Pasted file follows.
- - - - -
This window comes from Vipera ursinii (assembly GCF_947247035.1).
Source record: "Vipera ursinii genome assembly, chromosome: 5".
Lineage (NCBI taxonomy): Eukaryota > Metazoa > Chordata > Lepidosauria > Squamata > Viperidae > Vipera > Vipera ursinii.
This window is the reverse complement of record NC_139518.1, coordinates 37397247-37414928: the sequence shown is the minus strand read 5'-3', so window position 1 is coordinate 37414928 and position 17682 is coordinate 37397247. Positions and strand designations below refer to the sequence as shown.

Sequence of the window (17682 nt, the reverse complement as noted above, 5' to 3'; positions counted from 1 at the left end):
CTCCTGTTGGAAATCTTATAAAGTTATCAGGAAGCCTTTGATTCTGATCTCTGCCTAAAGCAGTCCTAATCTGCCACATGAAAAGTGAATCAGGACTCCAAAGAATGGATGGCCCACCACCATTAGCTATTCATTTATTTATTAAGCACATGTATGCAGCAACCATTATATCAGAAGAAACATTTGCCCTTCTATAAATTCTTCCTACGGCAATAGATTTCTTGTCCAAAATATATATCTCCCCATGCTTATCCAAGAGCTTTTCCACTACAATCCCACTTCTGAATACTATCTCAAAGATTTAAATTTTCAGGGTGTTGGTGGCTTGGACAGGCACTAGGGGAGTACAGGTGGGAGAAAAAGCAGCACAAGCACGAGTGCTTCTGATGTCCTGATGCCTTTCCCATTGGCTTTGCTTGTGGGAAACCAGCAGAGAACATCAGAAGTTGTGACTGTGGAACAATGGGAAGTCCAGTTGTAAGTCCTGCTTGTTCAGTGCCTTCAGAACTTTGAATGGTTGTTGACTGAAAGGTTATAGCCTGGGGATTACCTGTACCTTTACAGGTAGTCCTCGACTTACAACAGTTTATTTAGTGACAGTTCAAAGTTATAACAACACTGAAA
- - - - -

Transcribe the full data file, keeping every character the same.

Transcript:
This window comes from Vipera ursinii (assembly GCF_947247035.1).
Source record: "Vipera ursinii genome assembly, chromosome: 5".
Lineage (NCBI taxonomy): Eukaryota > Metazoa > Chordata > Lepidosauria > Squamata > Viperidae > Vipera > Vipera ursinii.
This window is the reverse complement of record NC_139518.1, coordinates 37397247-37414928: the sequence shown is the minus strand read 5'-3', so window position 1 is coordinate 37414928 and position 17682 is coordinate 37397247. Positions and strand designations below refer to the sequence as shown.

Sequence of the window (17682 nt, the reverse complement as noted above, 5' to 3'; positions counted from 1 at the left end):
CTCCTGTTGGAAATCTTATAAAGTTATCAGGAAGCCTTTGATTCTGATCTCTGCCTAAAGCAGTCCTAATCTGCCACATGAAAAGTGAATCAGGACTCCAAAGAATGGATGGCCCACCACCATTAGCTATTCATTTATTTATTAAGCACATGTATGCAGCAACCATTATATCAGAAGAAACATTTGCCCTTCTATAAATTCTTCCTACGGCAATAGATTTCTTGTCCAAAATATATATCTCCCCATGCTTATCCAAGAGCTTTTCCACTACAATCCCACTTCTGAATACTATCTCAAAGATTTAAATTTTCAGGGTGTTGGTGGCTTGGACAGGCACTAGGGGAGTACAGGTGGGAGAAAAAGCAGCACAAGCACGAGTGCTTCTGATGTCCTGATGCCTTTCCCATTGGCTTTGCTTGTGGGAAACCAGCAGAGAACATCAGAAGTTGTGACTGTGGAACAATGGGAAGTCCAGTTGTAAGTCCTGCTTGTTCAGTGCCTTCAGAACTTTGAATGGTTGTTGACTGAAAGGTTATAGCCTGGGGATTACCTGTACCTTTACAGGTAGTCCTCGACTTACAACAGTTTATTTAGTGACAGTTCAAAGTTATAACAACACTGAAA